Celebrity Duets TV Series

Rating:

Cowell’s New Show Falls Flat

Year(s): 2006
Network: Fox
Creator: Simon Cowell
Principal cast: Wayne Brady (host), Little Richard, David Foster, Marie Osmond (judges)

Summary: American Idol with B-list celebs competing with help from music all-stars.

Not everything Simon Cowell touches turns to gold. The television and music producer may seem to be a modern Midas, but his Celebrity Duets offering failed so horribly that every other network show had better ratings during Duets’ finale.

The premise was simple. Mix Cowell’s ratings monster American Idol with Battle of the Network Stars or similar fare. Throw in an affable host and more guest stars than The Love Boat ever dreamed of casting, and Fox thought it had a new hit.

Host Wayne Brady was superb, showing the world what Ryan Seacrest with singing and comedic talent could do with his nervous Idols. Brady was flustered a few times during the live show, but managed to corral the squabbling judges (multi-Grammy winner David Foster and singers Little Richard and Marie Osmond) and hold his own with superstars of other eras. Lest you think this was a variety show with ready-to-retire stars, among the show’s guest stars were Dee Snider of Twisted Sister, Boyz II Men and Jesse McCartney.

The concept was similar to Idol, but with two important variants: the duet format and the pairing each week of the B-list celebs with a music legend. Each legend would work with his/her celeb and Idol bandleader Ricky Miner to craft a duet for one of the legend’s most famous songs. There were some fine moments and some painful moments, but perhaps the most interesting was seeing how the legends had aged.

Give credit to Cowell for enticing a varied group of contestants to risk their reputations by singing. Included in the competing group were TV stars Jai Rodriguez (Queer Eye for the Straight Guy), Lea Thompson and Xena‘s Lucy Lawless. Joining them were wrestler Chris Jericho, comedian Cheech Marin and even a gymnast. Lawless was one of the finalists, as was comedian Hal Sparks (who once had a band), but the surprise winner was Alfonso Riberio. Like its Idol predecessor, there was musical background in the winner’s circle. Legend has it that Riberio (Fresh Prince of Bel-Air, Silver Spoons) was discovered by Michael Jackson, and later appeared on records and Broadway. This was a striking similarity to Idol’s season 5 winner, Taylor Hicks, who had already completed two independent albums when he won the competition.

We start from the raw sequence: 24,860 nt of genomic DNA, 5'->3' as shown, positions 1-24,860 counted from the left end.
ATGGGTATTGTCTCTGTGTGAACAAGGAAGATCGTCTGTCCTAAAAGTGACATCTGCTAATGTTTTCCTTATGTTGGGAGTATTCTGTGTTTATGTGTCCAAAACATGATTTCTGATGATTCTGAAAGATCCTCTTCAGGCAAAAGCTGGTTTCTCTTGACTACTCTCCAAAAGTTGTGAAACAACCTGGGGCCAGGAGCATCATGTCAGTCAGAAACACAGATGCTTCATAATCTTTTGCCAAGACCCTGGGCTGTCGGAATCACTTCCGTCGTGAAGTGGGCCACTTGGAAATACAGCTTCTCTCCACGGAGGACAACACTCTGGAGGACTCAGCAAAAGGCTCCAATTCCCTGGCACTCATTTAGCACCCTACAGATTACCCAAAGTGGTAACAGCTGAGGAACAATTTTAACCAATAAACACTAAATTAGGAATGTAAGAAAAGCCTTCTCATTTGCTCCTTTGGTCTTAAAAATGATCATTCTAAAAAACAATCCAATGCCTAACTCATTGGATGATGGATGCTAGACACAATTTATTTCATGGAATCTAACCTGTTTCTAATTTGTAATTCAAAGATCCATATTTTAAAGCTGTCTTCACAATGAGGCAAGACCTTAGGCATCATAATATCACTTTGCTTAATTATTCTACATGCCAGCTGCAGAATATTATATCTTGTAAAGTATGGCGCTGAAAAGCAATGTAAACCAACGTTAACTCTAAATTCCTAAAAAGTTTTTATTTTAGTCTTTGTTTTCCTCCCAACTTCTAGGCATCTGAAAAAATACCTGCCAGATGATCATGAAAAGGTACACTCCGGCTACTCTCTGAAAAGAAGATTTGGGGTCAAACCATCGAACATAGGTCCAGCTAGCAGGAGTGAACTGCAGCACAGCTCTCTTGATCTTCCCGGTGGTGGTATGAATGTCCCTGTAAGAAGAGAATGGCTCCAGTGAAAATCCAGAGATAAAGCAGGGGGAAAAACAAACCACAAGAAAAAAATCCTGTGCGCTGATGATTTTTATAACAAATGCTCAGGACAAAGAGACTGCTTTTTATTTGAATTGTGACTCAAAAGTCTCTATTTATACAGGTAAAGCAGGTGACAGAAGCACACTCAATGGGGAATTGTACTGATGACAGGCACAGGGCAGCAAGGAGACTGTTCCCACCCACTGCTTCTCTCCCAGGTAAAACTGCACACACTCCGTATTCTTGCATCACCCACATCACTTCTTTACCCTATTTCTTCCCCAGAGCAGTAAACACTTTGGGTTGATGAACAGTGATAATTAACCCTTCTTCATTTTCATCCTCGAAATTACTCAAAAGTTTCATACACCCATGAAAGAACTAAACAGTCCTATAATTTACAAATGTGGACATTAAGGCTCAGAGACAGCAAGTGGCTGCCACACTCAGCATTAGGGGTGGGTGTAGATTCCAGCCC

The guest stars were top-notch, a mix of light rock, country and R&B superstars. “This is musical royalty,” chirped host Brady when Smokey Robinson and Gladys Knight sang together. But Brady, who ultimately came out best in this show, got his own licks in, singing on different nights with Patti LaBelle and Boyz II Men.

American fans never warmed to the show, however, and that plus the critics’ lack of interest already signals that there won’t be a repeat. One only hopes Brady finds another show and starts appearing regularly on television again. His days from the What’s My Line faux improv show allowed us to see flashes of brilliance. His work on Celebrity Duets was mostly brilliant.

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